Malaysia’s plans to upgrade its current inventory to deal with the territorial disputes and protect its territory in the South China Sea will result in the country’s defence spending increasing at an estimated compound annual growth rate (CAGR) of 5.3% over the period 2022-2027, according to GlobalData, with the growth primarily driven by Malaysia’s desire to protect its territory in the South China Sea and concerns from the Indo-Pacific.
Across the seas, South Korea’s goal of becoming one of the world’s top five exporters of military hardware is expected to receive a major boost from Hanwha’s acquisition of 49.3% of Daewoo Shipbuilding & Marine Engineering for $1.4bn. Between 2022 and 2032, GlobalData predicts that Hanwa will secure contracts worth over $5.6bn for various categories of artillery, military land vehicles, uncrewed ground vehicles and underwater warfare.
Malaysia’s defence modernisation plans match the heightened expectations of the Indo-Pacific
A positive upturn for Malaysian defence spending has come through parliament over the last few years, with a sizeable jump of 8.4% annual growth for 2023. As a result of Malaysia’s primary emphasis on economic development, the country’s overall expenditure on defence has largely been largely flat, as previous budget reductions have meant the majority of plans to modernize the armed forces have been postponed repeatedly or scrapped altogether.
However, Malaysia’s defence acquisition expenditure has grown 12.5% each year, increasing from $762.8m in 2018 to $1.2bn in 2022, according to the most recent report from GlobalData, “Malaysia Defense Market Size and Trends, Budget Allocation, Regulations, Key Acquisitions, Competitive Landscape and Forecast, 2022-27”. The increase can be largely attributed to a large number of defence procurements, including naval vessels and military fixed-wing aircraft.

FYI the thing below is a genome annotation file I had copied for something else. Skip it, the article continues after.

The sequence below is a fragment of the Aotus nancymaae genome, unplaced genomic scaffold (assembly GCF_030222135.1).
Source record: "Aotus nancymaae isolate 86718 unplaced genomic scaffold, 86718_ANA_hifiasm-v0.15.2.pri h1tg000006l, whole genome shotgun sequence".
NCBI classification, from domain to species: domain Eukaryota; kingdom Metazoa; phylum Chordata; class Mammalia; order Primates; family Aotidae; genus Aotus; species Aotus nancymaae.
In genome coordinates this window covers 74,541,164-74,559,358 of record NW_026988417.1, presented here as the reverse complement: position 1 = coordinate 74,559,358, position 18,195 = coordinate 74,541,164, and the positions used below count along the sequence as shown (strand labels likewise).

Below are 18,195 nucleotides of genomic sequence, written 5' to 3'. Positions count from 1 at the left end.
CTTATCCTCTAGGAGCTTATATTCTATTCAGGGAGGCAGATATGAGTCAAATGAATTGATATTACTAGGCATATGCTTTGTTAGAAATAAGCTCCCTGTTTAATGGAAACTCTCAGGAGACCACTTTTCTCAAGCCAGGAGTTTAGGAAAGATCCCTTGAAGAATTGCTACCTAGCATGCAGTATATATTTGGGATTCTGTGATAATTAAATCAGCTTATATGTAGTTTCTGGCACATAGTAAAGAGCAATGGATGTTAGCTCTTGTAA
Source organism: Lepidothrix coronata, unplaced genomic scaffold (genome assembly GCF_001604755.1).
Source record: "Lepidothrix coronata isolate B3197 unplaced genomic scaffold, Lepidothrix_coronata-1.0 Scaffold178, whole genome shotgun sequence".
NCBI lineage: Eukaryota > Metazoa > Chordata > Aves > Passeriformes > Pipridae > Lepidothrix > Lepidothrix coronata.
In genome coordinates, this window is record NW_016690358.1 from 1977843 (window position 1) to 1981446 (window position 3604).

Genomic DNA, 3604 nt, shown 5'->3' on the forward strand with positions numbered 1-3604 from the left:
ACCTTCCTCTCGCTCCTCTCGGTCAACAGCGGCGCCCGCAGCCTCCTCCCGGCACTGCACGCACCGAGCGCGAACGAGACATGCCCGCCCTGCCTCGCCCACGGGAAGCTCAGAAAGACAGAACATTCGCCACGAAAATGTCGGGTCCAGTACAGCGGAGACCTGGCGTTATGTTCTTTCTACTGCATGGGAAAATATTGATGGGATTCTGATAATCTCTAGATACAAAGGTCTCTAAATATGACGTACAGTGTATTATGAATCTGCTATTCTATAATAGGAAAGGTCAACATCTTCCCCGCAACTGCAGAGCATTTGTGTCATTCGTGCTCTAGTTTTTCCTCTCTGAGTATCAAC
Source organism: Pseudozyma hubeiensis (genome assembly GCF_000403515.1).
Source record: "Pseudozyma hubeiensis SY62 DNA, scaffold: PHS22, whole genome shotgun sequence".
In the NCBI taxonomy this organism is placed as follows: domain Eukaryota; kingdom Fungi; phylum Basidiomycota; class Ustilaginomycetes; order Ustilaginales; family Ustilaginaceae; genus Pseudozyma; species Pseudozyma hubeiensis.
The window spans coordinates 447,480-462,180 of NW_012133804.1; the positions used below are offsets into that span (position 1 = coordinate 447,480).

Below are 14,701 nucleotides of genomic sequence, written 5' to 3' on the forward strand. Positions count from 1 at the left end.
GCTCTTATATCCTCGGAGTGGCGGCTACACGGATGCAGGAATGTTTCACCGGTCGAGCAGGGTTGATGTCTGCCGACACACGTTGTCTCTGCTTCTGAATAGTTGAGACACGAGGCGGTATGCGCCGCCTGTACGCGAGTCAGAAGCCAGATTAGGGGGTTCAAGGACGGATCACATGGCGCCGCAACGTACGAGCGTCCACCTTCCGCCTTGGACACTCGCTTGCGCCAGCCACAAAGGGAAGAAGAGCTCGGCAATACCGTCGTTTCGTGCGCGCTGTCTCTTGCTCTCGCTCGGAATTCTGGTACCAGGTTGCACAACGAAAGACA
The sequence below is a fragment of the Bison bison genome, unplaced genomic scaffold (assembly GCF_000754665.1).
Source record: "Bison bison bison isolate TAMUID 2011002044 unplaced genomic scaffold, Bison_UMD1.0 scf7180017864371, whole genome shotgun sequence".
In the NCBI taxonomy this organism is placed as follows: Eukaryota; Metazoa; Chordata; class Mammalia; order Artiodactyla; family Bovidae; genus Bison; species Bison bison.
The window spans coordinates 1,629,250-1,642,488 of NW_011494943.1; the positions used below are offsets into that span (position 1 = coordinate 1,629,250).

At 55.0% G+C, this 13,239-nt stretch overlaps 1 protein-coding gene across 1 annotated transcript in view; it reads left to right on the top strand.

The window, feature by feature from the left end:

Levers for defence modernisation
Akash Pratim Debbarma, aerospace and defence analyst at GlobalData, commented on the force modernisation challenge facing Malaysia in the context of the Indo-Pacific: “Malaysia is aware of the technological gap in its navy and air force inventory to maintain control over its territories.”
To close this capability gap, Malaysia will require additional warships and potentially land-based anti-ship cruise missiles to establish a credible deterrent in the region and the greater Indo-Pacific. An anticipated boost to the country’s maritime capabilities comes with the country’s purchase of six second-generation patrol-vessel / littoral-combat-ships (SGPV-LCS) and four littoral mission ships (LMS) from the Boustead Naval Shipyard.
Looking to satisfy Malaysia’s requirements for increase air force capabilities, the nation has made ongoing procurements of Turkish Anka uncrewed aerial vehicles and AW139 helicopters to replace its Nuri helicopters soon to be retired. The seas around the Indo-Pacific have seen considerable investment in military deterrence, says Debbarma, “With the Southeast Asian countries increasing their defence budget to deal with the territorial disputes in the South China Sea, Malaysia’s 2022 and 2023 defence budget shows the country’s desire to fulfil its transformational goals while meeting its security requirements. Malaysia’s defence budget is expected to reach $5.2bnin 2027 scaling up many planned and anticipated programmes.”